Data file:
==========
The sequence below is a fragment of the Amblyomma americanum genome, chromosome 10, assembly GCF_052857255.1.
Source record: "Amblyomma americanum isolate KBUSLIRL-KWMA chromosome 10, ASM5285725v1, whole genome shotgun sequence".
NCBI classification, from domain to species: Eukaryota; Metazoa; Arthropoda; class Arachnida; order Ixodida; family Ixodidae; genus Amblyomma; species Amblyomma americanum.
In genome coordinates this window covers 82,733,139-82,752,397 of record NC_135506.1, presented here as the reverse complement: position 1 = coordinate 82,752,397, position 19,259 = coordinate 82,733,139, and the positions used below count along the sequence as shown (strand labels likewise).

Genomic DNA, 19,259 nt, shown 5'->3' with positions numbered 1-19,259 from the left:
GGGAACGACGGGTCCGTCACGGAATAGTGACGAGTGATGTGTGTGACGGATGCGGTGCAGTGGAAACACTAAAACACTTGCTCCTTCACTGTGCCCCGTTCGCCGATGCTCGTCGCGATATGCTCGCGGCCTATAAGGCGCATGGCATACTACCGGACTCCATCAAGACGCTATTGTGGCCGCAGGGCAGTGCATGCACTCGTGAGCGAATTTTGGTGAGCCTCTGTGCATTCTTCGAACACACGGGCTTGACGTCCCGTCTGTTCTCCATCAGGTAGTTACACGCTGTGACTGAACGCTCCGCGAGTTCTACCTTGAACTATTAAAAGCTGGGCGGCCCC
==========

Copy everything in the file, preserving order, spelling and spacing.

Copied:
The sequence below is a fragment of the Amblyomma americanum genome, chromosome 10, assembly GCF_052857255.1.
Source record: "Amblyomma americanum isolate KBUSLIRL-KWMA chromosome 10, ASM5285725v1, whole genome shotgun sequence".
NCBI classification, from domain to species: Eukaryota; Metazoa; Arthropoda; class Arachnida; order Ixodida; family Ixodidae; genus Amblyomma; species Amblyomma americanum.
In genome coordinates this window covers 82,733,139-82,752,397 of record NC_135506.1, presented here as the reverse complement: position 1 = coordinate 82,752,397, position 19,259 = coordinate 82,733,139, and the positions used below count along the sequence as shown (strand labels likewise).

Genomic DNA, 19,259 nt, shown 5'->3' with positions numbered 1-19,259 from the left:
GGGAACGACGGGTCCGTCACGGAATAGTGACGAGTGATGTGTGTGACGGATGCGGTGCAGTGGAAACACTAAAACACTTGCTCCTTCACTGTGCCCCGTTCGCCGATGCTCGTCGCGATATGCTCGCGGCCTATAAGGCGCATGGCATACTACCGGACTCCATCAAGACGCTATTGTGGCCGCAGGGCAGTGCATGCACTCGTGAGCGAATTTTGGTGAGCCTCTGTGCATTCTTCGAACACACGGGCTTGACGTCCCGTCTGTTCTCCATCAGGTAGTTACACGCTGTGACTGAACGCTCCGCGAGTTCTACCTTGAACTATTAAAAGCTGGGCGGCCCC